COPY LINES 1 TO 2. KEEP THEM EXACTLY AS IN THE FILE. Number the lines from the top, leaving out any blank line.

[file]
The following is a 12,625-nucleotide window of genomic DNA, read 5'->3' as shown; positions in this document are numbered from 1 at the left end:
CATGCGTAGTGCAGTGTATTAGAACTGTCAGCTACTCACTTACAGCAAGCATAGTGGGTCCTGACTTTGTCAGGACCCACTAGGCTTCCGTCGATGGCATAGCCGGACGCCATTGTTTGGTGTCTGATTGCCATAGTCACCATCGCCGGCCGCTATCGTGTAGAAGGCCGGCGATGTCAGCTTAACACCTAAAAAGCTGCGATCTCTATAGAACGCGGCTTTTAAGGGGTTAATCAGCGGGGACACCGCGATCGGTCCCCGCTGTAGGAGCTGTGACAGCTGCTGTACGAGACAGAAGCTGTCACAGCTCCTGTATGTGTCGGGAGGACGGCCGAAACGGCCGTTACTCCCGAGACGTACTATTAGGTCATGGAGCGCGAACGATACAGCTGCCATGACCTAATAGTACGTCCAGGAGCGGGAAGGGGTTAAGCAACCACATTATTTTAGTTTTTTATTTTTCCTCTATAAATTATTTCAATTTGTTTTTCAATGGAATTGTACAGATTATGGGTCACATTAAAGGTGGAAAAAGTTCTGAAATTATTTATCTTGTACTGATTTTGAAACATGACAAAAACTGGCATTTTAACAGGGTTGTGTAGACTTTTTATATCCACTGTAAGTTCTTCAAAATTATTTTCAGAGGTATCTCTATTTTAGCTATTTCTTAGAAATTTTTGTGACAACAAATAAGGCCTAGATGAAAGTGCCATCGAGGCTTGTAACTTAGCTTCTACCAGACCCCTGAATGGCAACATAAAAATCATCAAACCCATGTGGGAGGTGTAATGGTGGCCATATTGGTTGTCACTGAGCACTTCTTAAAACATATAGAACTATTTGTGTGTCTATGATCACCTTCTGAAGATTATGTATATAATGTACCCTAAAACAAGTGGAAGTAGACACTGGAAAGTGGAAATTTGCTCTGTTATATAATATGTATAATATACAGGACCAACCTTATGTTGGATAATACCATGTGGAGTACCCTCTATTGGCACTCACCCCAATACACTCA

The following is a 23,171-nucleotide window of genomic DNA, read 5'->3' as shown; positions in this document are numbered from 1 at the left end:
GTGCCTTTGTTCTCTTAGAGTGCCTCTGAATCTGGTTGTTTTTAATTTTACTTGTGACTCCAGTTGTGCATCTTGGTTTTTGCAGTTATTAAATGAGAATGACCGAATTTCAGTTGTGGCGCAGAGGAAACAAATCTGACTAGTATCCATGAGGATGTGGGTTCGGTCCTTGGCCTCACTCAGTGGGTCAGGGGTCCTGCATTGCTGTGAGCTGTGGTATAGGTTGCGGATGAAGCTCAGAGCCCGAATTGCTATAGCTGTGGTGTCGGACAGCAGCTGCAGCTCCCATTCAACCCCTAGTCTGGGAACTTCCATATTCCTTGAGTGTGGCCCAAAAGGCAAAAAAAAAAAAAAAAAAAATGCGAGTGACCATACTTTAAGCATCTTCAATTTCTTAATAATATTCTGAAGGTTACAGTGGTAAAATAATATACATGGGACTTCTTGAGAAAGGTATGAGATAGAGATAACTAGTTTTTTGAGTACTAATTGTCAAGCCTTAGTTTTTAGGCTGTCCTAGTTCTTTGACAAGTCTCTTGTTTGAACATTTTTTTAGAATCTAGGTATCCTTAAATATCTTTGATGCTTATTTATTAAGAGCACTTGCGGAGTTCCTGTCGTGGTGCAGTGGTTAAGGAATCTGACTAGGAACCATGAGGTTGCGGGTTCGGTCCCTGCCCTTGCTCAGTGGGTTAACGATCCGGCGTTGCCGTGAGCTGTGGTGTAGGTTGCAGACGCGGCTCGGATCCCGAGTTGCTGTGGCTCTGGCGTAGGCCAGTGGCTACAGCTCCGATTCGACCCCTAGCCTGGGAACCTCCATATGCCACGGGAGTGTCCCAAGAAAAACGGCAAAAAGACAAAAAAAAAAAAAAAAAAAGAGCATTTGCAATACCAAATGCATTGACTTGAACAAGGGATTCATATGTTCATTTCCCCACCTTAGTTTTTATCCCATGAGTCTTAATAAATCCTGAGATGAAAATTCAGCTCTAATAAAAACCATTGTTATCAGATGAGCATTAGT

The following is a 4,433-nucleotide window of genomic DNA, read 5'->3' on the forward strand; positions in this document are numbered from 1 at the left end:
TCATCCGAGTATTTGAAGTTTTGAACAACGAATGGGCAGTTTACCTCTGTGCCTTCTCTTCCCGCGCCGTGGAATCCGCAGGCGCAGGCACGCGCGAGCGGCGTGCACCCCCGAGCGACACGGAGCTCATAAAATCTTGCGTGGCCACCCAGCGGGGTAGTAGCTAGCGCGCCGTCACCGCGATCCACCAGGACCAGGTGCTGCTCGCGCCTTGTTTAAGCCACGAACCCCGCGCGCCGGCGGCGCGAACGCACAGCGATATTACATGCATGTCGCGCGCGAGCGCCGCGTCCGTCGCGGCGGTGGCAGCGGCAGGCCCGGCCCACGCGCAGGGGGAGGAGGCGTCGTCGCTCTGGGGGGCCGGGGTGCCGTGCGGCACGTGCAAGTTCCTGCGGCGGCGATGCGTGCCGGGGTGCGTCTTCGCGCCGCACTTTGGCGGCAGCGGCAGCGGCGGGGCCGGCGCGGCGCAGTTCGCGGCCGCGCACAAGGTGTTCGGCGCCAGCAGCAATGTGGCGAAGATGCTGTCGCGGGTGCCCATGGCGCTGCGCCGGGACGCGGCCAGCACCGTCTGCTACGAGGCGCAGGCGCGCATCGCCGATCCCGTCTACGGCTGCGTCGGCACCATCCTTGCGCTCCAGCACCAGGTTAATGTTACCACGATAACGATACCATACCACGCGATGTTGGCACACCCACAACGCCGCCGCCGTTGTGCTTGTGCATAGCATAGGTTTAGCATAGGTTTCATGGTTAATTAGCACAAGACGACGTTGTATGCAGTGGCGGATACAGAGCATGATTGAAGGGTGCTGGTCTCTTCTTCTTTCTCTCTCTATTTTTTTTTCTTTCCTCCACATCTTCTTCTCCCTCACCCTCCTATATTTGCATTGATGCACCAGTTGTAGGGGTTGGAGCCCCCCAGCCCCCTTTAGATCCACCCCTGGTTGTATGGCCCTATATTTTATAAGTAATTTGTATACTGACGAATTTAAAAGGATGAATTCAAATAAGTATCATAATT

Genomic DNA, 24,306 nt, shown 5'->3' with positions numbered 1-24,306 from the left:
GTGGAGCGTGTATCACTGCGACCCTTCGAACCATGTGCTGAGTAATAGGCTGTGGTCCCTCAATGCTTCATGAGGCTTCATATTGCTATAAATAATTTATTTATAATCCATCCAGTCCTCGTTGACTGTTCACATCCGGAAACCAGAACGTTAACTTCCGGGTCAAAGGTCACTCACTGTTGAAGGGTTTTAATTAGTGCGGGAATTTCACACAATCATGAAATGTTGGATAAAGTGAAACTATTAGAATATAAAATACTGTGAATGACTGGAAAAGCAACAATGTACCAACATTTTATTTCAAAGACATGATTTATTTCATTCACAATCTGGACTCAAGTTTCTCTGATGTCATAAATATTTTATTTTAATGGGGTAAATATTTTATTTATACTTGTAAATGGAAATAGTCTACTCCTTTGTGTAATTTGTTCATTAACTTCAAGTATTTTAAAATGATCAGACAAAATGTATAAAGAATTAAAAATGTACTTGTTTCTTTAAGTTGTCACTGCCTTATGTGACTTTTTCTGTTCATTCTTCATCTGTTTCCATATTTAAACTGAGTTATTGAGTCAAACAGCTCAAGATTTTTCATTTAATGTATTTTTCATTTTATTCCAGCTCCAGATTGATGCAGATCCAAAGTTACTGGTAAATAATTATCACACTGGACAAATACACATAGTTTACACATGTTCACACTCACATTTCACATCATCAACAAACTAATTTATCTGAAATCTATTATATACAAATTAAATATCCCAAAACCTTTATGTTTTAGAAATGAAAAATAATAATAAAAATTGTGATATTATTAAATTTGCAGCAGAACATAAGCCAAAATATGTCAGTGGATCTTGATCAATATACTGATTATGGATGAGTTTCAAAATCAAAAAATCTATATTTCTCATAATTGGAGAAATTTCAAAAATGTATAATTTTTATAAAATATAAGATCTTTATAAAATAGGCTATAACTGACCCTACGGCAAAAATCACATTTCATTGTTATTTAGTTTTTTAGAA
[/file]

The following is a 12,625-nucleotide window of genomic DNA, read 5'->3' as shown; positions in this document are numbered from 1 at the left end:
CATGCGTAGTGCAGTGTATTAGAACTGTCAGCTACTCACTTACAGCAAGCATAGTGGGTCCTGACTTTGTCAGGACCCACTAGGCTTCCGTCGATGGCATAGCCGGACGCCATTGTTTGGTGTCTGATTGCCATAGTCACCATCGCCGGCCGCTATCGTGTAGAAGGCCGGCGATGTCAGCTTAACACCTAAAAAGCTGCGATCTCTATAGAACGCGGCTTTTAAGGGGTTAATCAGCGGGGACACCGCGATCGGTCCCCGCTGTAGGAGCTGTGACAGCTGCTGTACGAGACAGAAGCTGTCACAGCTCCTGTATGTGTCGGGAGGACGGCCGAAACGGCCGTTACTCCCGAGACGTACTATTAGGTCATGGAGCGCGAACGATACAGCTGCCATGACCTAATAGTACGTCCAGGAGCGGGAAGGGGTTAAGCAACCACATTATTTTAGTTTTTTATTTTTCCTCTATAAATTATTTCAATTTGTTTTTCAATGGAATTGTACAGATTATGGGTCACATTAAAGGTGGAAAAAGTTCTGAAATTATTTATCTTGTACTGATTTTGAAACATGACAAAAACTGGCATTTTAACAGGGTTGTGTAGACTTTTTATATCCACTGTAAGTTCTTCAAAATTATTTTCAGAGGTATCTCTATTTTAGCTATTTCTTAGAAATTTTTGTGACAACAAATAAGGCCTAGATGAAAGTGCCATCGAGGCTTGTAACTTAGCTTCTACCAGACCCCTGAATGGCAACATAAAAATCATCAAACCCATGTGGGAGGTGTAATGGTGGCCATATTGGTTGTCACTGAGCACTTCTTAAAACATATAGAACTATTTGTGTGTCTATGATCACCTTCTGAAGATTATGTATATAATGTACCCTAAAACAAGTGGAAGTAGACACTGGAAAGTGGAAATTTGCTCTGTTATATAATATGTATAATATACAGGACCAACCTTATGTTGGATAATACCATGTGGAGTACCCTCTATTGGCACTCACCCCAATACACTCA